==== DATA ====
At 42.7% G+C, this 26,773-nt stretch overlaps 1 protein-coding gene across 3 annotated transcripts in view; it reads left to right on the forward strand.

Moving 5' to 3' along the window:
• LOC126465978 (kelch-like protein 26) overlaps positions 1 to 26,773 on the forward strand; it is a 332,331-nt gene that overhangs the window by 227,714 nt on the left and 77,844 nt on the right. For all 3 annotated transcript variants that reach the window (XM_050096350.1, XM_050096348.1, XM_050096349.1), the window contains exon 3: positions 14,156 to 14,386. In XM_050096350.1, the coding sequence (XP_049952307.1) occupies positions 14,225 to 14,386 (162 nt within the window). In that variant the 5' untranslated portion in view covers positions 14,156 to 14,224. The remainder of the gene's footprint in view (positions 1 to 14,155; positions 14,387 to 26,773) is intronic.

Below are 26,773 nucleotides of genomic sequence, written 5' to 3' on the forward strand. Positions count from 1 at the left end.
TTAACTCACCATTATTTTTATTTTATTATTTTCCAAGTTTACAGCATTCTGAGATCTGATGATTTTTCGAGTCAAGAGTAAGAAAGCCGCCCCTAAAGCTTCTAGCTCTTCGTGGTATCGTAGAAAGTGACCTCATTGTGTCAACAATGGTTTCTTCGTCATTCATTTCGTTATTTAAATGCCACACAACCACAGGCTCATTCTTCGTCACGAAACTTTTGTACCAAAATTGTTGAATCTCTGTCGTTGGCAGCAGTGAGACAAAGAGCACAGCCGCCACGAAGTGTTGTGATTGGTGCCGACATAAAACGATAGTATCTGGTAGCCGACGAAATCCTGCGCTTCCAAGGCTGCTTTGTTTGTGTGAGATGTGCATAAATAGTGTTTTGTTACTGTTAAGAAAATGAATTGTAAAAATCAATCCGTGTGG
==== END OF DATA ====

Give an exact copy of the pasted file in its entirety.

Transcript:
At 42.7% G+C, this 26,773-nt stretch overlaps 1 protein-coding gene across 3 annotated transcripts in view; it reads left to right on the forward strand.

Moving 5' to 3' along the window:
• LOC126465978 (kelch-like protein 26) overlaps positions 1 to 26,773 on the forward strand; it is a 332,331-nt gene that overhangs the window by 227,714 nt on the left and 77,844 nt on the right. For all 3 annotated transcript variants that reach the window (XM_050096350.1, XM_050096348.1, XM_050096349.1), the window contains exon 3: positions 14,156 to 14,386. In XM_050096350.1, the coding sequence (XP_049952307.1) occupies positions 14,225 to 14,386 (162 nt within the window). In that variant the 5' untranslated portion in view covers positions 14,156 to 14,224. The remainder of the gene's footprint in view (positions 1 to 14,155; positions 14,387 to 26,773) is intronic.

Below are 26,773 nucleotides of genomic sequence, written 5' to 3' on the forward strand. Positions count from 1 at the left end.
TTAACTCACCATTATTTTTATTTTATTATTTTCCAAGTTTACAGCATTCTGAGATCTGATGATTTTTCGAGTCAAGAGTAAGAAAGCCGCCCCTAAAGCTTCTAGCTCTTCGTGGTATCGTAGAAAGTGACCTCATTGTGTCAACAATGGTTTCTTCGTCATTCATTTCGTTATTTAAATGCCACACAACCACAGGCTCATTCTTCGTCACGAAACTTTTGTACCAAAATTGTTGAATCTCTGTCGTTGGCAGCAGTGAGACAAAGAGCACAGCCGCCACGAAGTGTTGTGATTGGTGCCGACATAAAACGATAGTATCTGGTAGCCGACGAAATCCTGCGCTTCCAAGGCTGCTTTGTTTGTGTGAGATGTGCATAAATAGTGTTTTGTTACTGTTAAGAAAATGAATTGTAAAAATCAATCCGTGTGG